Archive | December, 2012

Empirical Bayes Credibility

6 Dec

The chapter on Empirical Bayes Credibility is one of the most criticised, if other blogs and forums are anything to go by. The usual criticism is that the treatment makes the this subject more confusing than it really is.
The chapter implements an approach to credibility theory that doesn’t require any assumptions about the prior distribution – a non-parametric approach. Given that fitting a distribution makes our life easier on the maths front, and allows for a more precise estimate, it is important to remember that on the con side it is difficult – particularly in the absence of a large data set – to show that our data follows a particular distribution. A better way and more correct way of expressing the preceeding idea is that there is a real danger of overfitting if we assume a particular distribution.

There are two models outlined. CT6 core reading calls them model 1 and model 2. Model 1 is the simplest available implementation of this method, and the core reading says that it more useful for learning than for doing. This model is known outside the world as Buhlmann credibility. Model 2 has the added complication of making adjustements for the volume of business in each year.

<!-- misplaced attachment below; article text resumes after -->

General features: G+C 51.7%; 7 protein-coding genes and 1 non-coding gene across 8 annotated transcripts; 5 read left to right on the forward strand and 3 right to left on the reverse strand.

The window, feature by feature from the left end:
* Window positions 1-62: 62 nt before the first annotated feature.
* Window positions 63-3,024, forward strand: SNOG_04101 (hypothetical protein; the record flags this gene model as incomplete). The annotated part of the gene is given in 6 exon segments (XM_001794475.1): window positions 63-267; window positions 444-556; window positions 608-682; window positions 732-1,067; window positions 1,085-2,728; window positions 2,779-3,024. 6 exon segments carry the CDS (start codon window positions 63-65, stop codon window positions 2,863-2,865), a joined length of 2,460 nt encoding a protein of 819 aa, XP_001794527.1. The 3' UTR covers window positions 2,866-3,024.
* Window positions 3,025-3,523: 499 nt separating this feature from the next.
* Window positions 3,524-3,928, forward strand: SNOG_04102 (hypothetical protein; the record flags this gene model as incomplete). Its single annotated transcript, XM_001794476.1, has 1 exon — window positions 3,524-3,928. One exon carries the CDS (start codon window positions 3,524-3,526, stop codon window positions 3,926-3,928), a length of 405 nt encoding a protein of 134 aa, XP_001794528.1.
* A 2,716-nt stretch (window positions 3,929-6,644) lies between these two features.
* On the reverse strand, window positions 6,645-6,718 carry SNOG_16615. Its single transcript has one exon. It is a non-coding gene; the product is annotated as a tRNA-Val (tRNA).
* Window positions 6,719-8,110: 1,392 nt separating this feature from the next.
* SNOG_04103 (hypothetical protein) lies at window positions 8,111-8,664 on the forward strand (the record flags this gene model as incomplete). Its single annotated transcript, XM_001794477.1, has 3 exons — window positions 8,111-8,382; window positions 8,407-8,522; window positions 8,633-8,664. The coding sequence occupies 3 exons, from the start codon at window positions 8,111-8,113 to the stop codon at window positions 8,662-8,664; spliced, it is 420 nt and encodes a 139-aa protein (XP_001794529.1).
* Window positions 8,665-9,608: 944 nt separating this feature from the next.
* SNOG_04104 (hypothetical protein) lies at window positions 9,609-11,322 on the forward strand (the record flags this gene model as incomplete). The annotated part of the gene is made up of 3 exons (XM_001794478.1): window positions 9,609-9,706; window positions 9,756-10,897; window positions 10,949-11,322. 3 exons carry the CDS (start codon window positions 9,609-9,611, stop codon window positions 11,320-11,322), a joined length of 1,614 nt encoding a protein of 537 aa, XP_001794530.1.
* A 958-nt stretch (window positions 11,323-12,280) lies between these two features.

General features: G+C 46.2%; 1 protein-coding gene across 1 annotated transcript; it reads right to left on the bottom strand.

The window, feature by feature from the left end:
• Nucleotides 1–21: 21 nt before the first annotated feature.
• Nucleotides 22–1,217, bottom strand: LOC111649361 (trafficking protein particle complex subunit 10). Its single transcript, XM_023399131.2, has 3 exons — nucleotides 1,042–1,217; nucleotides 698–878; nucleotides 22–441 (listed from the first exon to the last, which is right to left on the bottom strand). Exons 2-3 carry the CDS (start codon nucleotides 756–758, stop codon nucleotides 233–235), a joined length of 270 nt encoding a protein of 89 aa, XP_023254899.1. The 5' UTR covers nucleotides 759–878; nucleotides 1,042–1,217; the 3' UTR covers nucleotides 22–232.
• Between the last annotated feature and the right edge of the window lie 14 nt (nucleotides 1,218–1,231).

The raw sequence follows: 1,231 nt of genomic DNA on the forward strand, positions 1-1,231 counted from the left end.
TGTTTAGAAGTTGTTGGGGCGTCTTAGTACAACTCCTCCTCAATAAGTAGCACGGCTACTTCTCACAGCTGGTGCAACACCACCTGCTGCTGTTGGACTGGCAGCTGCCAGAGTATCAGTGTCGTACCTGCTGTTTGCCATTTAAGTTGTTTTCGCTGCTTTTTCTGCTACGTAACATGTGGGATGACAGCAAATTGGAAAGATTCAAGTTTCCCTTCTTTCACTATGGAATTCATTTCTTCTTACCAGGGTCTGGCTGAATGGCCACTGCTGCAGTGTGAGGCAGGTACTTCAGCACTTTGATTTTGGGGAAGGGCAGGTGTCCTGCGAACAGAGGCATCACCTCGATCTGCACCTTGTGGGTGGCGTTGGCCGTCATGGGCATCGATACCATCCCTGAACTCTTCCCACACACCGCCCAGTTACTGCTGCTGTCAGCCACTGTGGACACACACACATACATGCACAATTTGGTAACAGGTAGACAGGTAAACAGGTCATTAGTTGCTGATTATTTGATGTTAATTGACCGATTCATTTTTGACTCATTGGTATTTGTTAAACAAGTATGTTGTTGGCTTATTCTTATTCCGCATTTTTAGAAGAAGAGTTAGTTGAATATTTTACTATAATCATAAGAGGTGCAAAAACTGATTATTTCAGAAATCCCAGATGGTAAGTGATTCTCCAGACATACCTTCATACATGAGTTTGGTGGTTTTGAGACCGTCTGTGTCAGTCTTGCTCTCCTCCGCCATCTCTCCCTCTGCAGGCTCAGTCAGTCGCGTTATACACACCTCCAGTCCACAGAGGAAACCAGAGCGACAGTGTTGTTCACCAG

Given that people find it difficult to use the CMP for this material, it is worth remembering that we are not stuck with using that material to learn this stuff. Apart from Loss Distributions, which runs the material quickly, there are a number of sets of lecture notes available online which cover the same material.

Of these, one of my favourites is

http://www.math.ku.dk/~schmidli/rt.pdf

This treatment discusses both the derivation of the two methods and gives examples of how they are used. An alternative more concise version can be found here:

http://personalpages.manchester.ac.uk/staff/ronnie.loeffen/risktheory2013/risktheory_2013_main.pdf

The final resource I suggest is the ‘study note’ on credibility theory supplied by the SOA/CAS which is actually a draft chapter from Foundations of Casualty Actuary Science. It can be found here :

Foundations of actuarial science

For a reader in the Institute of Actuaries system there are pros and cons to this resource. The con side is that the notation is different to the notation used by the CT6 Core reading. On the┬ápro side, there are plenty of examples and exercises, and, I think importantly, examples and exercises which strip out the purely actuarial/ insurance from a quintessential problem facing anyone working with data from more than source (be it experiment, survey etc) – how can these multiple data sources be used together to form a more accurate view of the object of interest?